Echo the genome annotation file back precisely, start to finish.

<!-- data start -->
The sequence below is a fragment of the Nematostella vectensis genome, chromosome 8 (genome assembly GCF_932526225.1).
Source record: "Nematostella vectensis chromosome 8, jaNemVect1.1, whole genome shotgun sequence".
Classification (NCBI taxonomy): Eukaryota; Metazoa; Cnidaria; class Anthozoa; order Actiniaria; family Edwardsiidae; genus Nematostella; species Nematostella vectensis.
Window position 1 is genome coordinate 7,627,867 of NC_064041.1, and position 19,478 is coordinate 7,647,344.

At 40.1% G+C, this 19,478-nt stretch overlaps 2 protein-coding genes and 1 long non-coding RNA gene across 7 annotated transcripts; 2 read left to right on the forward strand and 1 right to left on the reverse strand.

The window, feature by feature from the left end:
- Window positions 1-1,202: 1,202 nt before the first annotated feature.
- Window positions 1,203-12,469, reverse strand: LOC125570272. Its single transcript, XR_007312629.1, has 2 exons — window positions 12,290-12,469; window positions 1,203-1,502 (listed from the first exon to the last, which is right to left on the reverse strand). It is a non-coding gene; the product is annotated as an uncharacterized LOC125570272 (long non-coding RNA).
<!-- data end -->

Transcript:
The sequence below is a fragment of the Nematostella vectensis genome, chromosome 8 (genome assembly GCF_932526225.1).
Source record: "Nematostella vectensis chromosome 8, jaNemVect1.1, whole genome shotgun sequence".
Classification (NCBI taxonomy): Eukaryota; Metazoa; Cnidaria; class Anthozoa; order Actiniaria; family Edwardsiidae; genus Nematostella; species Nematostella vectensis.
Window position 1 is genome coordinate 7,627,867 of NC_064041.1, and position 19,478 is coordinate 7,647,344.

At 40.1% G+C, this 19,478-nt stretch overlaps 2 protein-coding genes and 1 long non-coding RNA gene across 7 annotated transcripts; 2 read left to right on the forward strand and 1 right to left on the reverse strand.

The window, feature by feature from the left end:
- Window positions 1-1,202: 1,202 nt before the first annotated feature.
- Window positions 1,203-12,469, reverse strand: LOC125570272. Its single transcript, XR_007312629.1, has 2 exons — window positions 12,290-12,469; window positions 1,203-1,502 (listed from the first exon to the last, which is right to left on the reverse strand). It is a non-coding gene; the product is annotated as an uncharacterized LOC125570272 (long non-coding RNA).